First Look at Datazen

UPDATE: 1/1/2016   As Microsoft announced in the public BI roadmap (, Datazen will be fully integrated with SSRS 2016 for delivering mobile reports, alongside paginated (traditional SSRS reports), and Power BI Desktop reports.

To follow up on my blog announcing Datazen, I want to share some additional notes now that I had to chance to install it and take it out for a spin.


  1. Easy installation experience – Installation can’t be easier either although I’m not crazy about the Datazen decision to make the Publisher available in the Windows Store. I just don’t like Windows Store applications, not the mention that they don’t work by default with Windows Server (you need to enable the Desktop Experience feature and use a non-admin account). To share your dashboards, you can publish them to a server component (Datazen Enterprise Server). The server installs as an ASP.NET application running under IIS (no surprises here). The server supports custom authentication, where users are stored locally or integrate with Active Directory.
  2. Easy authoring experience – Designing dashboards with Datazen is a no-brainer. The tool supports the basic visualization blocks, including filters, charts, gauges, three maps, maps (customization with ESRI shapes is possible) and data grids. I’d like the idea to snap visualizations to a grid. When you expand the visualization height or width, the Datazen Publisher realizes that it has more real estate and adds additional elements to the visualization.
    To see how this work, take a look at this video.
  3. Designed for mobile – Everyone wants mobile rendering nowadays but it’s important to agree on what the desired experience should be. Mobile devices range from tablets, which have larger displays, to phones which are much smaller. Responsive web design seems to be compromise but it’s typically limited to reflowing content based on the display capabilities of the device. Rightly so, Datazen allows the designer to optimize the user experience by offering options for Tablet and Phone. The designer doesn’t have to start from scratch when targeting another device. Instead, the designer can use the visualizations already added to the dashboard and just resize and rearrange, or don’t add them at all. The designer supports pre-defined themes. There are native viewer applications for Windows, Windows Phone, iPhone, and Android.042015_0153_FirstLookat2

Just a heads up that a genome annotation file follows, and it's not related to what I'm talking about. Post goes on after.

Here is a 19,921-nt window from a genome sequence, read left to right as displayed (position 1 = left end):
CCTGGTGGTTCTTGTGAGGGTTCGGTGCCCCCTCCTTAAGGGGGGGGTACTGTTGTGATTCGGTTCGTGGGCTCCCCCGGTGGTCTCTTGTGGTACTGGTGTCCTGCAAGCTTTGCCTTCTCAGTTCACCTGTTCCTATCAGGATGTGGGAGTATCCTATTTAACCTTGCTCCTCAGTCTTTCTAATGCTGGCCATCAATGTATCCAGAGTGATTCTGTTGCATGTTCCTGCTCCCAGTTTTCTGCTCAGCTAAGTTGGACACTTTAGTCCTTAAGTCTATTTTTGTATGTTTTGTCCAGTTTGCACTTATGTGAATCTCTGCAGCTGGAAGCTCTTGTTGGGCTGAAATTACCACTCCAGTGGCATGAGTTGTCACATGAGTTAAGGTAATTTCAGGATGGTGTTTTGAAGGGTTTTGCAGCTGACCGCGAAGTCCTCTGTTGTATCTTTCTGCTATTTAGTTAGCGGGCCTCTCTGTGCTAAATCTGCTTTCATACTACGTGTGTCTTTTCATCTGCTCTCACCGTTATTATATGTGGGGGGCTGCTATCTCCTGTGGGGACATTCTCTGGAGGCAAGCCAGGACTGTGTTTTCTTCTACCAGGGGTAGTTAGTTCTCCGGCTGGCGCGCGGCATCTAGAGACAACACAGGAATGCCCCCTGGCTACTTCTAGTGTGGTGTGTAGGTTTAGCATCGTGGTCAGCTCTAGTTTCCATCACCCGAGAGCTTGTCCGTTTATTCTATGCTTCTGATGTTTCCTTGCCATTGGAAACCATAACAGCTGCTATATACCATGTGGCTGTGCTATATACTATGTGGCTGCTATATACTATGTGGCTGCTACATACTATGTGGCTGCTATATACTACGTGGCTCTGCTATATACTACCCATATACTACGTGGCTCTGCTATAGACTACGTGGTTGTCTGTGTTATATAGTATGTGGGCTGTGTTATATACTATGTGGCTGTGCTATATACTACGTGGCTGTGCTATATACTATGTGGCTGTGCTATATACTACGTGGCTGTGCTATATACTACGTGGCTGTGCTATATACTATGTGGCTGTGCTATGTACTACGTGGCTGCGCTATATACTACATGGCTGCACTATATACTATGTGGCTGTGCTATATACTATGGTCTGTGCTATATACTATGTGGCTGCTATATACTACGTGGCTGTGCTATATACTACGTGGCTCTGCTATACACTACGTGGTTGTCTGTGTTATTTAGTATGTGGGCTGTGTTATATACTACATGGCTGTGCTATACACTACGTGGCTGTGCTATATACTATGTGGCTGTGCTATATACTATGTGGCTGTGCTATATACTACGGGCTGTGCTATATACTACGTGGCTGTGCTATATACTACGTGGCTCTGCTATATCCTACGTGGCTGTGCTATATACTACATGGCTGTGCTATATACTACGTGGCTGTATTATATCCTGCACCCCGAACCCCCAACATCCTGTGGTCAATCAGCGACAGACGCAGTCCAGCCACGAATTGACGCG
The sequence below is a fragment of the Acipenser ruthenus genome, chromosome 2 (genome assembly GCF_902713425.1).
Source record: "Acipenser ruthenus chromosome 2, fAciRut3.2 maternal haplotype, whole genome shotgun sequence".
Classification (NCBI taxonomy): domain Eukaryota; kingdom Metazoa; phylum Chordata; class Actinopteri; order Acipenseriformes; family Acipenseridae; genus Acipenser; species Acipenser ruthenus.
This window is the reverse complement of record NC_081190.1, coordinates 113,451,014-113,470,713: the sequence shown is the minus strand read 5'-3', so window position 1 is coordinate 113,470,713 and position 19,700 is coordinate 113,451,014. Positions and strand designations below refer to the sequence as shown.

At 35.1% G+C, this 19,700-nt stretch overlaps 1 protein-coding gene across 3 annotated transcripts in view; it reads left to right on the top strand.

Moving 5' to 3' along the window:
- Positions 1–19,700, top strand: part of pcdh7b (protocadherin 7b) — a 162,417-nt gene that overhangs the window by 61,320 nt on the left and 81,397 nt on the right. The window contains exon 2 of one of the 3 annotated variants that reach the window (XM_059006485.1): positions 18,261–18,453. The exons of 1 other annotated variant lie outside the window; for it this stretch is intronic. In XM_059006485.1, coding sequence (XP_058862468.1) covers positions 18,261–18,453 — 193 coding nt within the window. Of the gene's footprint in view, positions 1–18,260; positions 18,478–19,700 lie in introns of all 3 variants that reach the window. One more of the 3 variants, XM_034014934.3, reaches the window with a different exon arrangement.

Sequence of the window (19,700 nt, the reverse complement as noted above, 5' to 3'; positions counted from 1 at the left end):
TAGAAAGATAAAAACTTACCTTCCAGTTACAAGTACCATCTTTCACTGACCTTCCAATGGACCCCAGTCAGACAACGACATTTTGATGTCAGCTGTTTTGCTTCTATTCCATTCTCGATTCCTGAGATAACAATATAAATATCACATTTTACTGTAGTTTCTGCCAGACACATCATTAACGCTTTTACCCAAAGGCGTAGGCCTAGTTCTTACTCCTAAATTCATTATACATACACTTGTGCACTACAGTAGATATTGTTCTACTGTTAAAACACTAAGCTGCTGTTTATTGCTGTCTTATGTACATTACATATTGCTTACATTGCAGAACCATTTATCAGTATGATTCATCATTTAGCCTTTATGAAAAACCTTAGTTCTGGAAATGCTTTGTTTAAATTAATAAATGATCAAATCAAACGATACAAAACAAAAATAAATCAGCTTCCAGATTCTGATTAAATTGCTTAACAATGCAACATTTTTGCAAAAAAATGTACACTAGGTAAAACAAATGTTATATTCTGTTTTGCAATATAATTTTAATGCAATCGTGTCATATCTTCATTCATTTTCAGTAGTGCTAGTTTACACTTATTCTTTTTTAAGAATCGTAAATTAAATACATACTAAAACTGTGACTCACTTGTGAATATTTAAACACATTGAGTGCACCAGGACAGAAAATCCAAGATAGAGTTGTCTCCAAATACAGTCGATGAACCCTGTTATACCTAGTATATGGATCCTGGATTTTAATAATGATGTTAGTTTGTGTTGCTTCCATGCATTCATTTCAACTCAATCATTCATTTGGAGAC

4. Good data support – Out of the box, Datazen supports the most common data sources, including Excel files, SQL Server, Analysis Services, Oracle, ODATA, Web Services. Additional data sources can be plugged in via ODBC drivers. The designer can decide to import the data and refresh it periodically or create a connection to the data source and execute live queries. Another feature that I like is that during the design phase the designer auto-generates data so the dashboard can be designed entirely offline. Data can be plugged in later. Live queries can be parameterized. When SSAS is targeted, the user identity can flow to the data model for row-level security using Kerberos or EffectiveUserName. Live queries are configured by implementing server-side views which are conceptually similar to SSRS shared datasets. I didn’t see an option to import SSAS KPIs as PerformancePoint allows you to do.


  1. No data exploration – Similar to SSRS, the query is fixed at design time. Therefore, the user cannot change the report layout or add/remove fields. In this age of interactivity, I consider this a major shortcoming. True, the out-of-the-box dashboards are effective and there is more interactivity then SSRS reports, such as the user can slide the finger to select multiple date periods and the page doesn’t repost. Other than that though there is nothing that Datazen can do than SSRS can’t.
  2. Great front, weak back– It’s obvious that the Datazen developers have focused exclusively on the presentation layer. I didn’t see alerts, subscriptions, printing, exporting, execution log, etc.
  3. Limited customization – I didn’t see options for expressions, conditional formatting, localization, etc.
  4. Drillthrough capabilities are limited to initiating a drillthrough on the entire row instead of more granular cell-level drillthrough.
  5. Confusing integration story – Honestly, I’m not sure why Microsoft acquired this tool and this acquisition is a surprise to me. I’d prefer Power BI v 2.0 on premise with shorter release cycles and more features than yet another visualization tool that has a problem fitting in. I really hope it gets integrated with Power View at some point to reduce confusion.

If your primary visualization goal is implementing basic dashboards that target mobile devices with minimum design effort, Datazen might do the trick. For demos, take a look at (use datazen for user name and password).